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Anyone else getting butthurt at Physical Therapists saying they are "doctors"

Discussion in 'Pre-Medical - MD' started by Kingsmen2018, Dec 25, 2017.

  1. gyngyn

    gyngyn Professor Moderator Physician Faculty Lifetime Donor Gold Donor Classifieds Approved 5+ Year Member

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    Whereas anyone with a doctorate can be called "doctor" in any non-clinical setting, calling non-physicians Doctor in a hospital or clinic gives patients misinformation. In many clinical settings (including mine) calling anyone who is not an MD, or DO (or dentist) by this honorific is strictly against policy.
     
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  3. Matthew9Thirtyfive

    Matthew9Thirtyfive Foxy. 2+ Year Member

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    As I said before, anyone with a doctorate may refer to themselves as Dr. Whatever when they are in a non-clinical setting. If someone really wants to get an online doctorate so that they can make a reservation under Dr. Insecure, that's fine with me. The point of the argument is that they are trying to refer to themselves as Dr. Lastname in a CLINICAL setting. I don't care if you add "nurse practitioner" into it (i.e., Doctor of Nursing Practice Lastname), it is still dishonest. When a patient hears "Dr. Lastname," they assume they are talking with a physician. Anyone else using that title is misleading that patient.

    I have no qualms with someone getting a DNP and calling themselves Dr. Whatever in the classroom or at home.

    They have a doctorate and can use the honorific in a non-clinical setting. That doesn't make them doctors.
     
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  4. Veni vidi vicii

    Veni vidi vicii

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    I'm saying the same thing. Read the entire thing. You quoted a snapshot of something I said which is technically true and what I used to follow up is exactly what you're saying.
     
  5. gyngyn

    gyngyn Professor Moderator Physician Faculty Lifetime Donor Gold Donor Classifieds Approved 5+ Year Member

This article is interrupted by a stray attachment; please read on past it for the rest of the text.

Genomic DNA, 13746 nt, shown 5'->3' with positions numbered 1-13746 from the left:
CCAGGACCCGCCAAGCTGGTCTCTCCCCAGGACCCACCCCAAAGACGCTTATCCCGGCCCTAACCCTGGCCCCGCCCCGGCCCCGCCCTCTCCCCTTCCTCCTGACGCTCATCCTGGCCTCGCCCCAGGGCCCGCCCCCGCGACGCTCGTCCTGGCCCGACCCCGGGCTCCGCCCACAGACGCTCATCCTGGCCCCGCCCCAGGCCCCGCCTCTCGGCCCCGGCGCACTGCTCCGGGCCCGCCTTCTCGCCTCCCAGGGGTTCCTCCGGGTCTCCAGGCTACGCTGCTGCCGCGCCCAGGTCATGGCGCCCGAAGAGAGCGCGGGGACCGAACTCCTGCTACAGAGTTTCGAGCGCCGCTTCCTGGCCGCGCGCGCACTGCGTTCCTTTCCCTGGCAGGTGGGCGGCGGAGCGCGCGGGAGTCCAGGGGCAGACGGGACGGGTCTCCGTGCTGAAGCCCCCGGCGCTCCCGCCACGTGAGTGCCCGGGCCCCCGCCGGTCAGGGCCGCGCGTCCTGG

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    I did.
    My comment is a clarification for those who may not have followed the whole (convoluted) thread.
     
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  6. Veni vidi vicii

    Veni vidi vicii

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    We are essentially saying the same thing and I'm glad we discussed this. You're 100% right it is a form of dishonesty because it is misleading. I was just saying technically they are doctors, but in modern times doctor means physician so obviously they shouldn't even call themselves doctors when orally communicating.
     
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  7. Veni vidi vicii

    Veni vidi vicii

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    Good idea. I see how it can be confusing. Especially in this day and age where people overlook nuances and tiny details. To be honest I didn't think I'd benefit from this thread but it's always nice to see how people think and you guys are 100% right. It is a form of dishonesty when someone refers to themselves as a doctor when in fact they aren't. It would be depressing to see a physical therapist refer to themselves as a doctor instead of PT.

    What my contention is that the wheel is slowly turning. By that I mean NP's are getting doctorate degrees, which will lead them to believe they are on par with someone as a physician and soon enough the value of an MD will slowly deteriorate just like a taxi medallion because of uber in NYC. Some nurses already have egos and think they are overworked, the doctorate degree will just be the cherry on the icing. Obviously, not all nurses, but this can soon become a huge problem, if not already.
     
  8. Goro

    Goro Faculty 7+ Year Member

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    I am wondering how many people in this thread are pissing and moaning about the use of the term "doctor " because of a mindset that this should be only used for God's anointed, vs those who are honestly worried about patients being confused, like the wise gyngyn .
     
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  9. Matthew9Thirtyfive

    Matthew9Thirtyfive Foxy. 2+ Year Member

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    Not sure, but I personally don’t care if a DNP calls herself Dr. on her tax forms or in a classroom.
     
  10. Goro

    Goro Faculty 7+ Year Member